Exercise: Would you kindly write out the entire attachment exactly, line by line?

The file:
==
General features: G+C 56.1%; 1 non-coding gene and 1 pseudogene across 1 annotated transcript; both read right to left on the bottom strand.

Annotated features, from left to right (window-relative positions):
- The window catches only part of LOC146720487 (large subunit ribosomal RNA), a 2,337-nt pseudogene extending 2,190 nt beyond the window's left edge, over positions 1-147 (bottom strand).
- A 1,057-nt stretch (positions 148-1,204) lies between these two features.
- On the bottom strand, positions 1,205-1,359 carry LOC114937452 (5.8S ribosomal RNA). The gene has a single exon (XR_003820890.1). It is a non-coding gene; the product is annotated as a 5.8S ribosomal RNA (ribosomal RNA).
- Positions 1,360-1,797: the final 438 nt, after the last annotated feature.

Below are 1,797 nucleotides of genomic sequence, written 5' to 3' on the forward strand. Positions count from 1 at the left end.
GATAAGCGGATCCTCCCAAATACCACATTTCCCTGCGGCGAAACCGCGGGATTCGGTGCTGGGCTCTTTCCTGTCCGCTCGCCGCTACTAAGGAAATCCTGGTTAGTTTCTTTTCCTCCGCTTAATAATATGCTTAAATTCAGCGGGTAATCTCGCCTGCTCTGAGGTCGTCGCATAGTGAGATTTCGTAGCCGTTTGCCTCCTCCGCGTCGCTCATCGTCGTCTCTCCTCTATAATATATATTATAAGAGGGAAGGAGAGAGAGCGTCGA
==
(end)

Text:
General features: G+C 56.1%; 1 non-coding gene and 1 pseudogene across 1 annotated transcript; both read right to left on the bottom strand.

Annotated features, from left to right (window-relative positions):
- The window catches only part of LOC146720487 (large subunit ribosomal RNA), a 2,337-nt pseudogene extending 2,190 nt beyond the window's left edge, over positions 1-147 (bottom strand).
- A 1,057-nt stretch (positions 148-1,204) lies between these two features.
- On the bottom strand, positions 1,205-1,359 carry LOC114937452 (5.8S ribosomal RNA). The gene has a single exon (XR_003820890.1). It is a non-coding gene; the product is annotated as a 5.8S ribosomal RNA (ribosomal RNA).
- Positions 1,360-1,797: the final 438 nt, after the last annotated feature.

Below are 1,797 nucleotides of genomic sequence, written 5' to 3' on the forward strand. Positions count from 1 at the left end.
GATAAGCGGATCCTCCCAAATACCACATTTCCCTGCGGCGAAACCGCGGGATTCGGTGCTGGGCTCTTTCCTGTCCGCTCGCCGCTACTAAGGAAATCCTGGTTAGTTTCTTTTCCTCCGCTTAATAATATGCTTAAATTCAGCGGGTAATCTCGCCTGCTCTGAGGTCGTCGCATAGTGAGATTTCGTAGCCGTTTGCCTCCTCCGCGTCGCTCATCGTCGTCTCTCCTCTATAATATATATTATAAGAGGGAAGGAGAGAGAGCGTCGA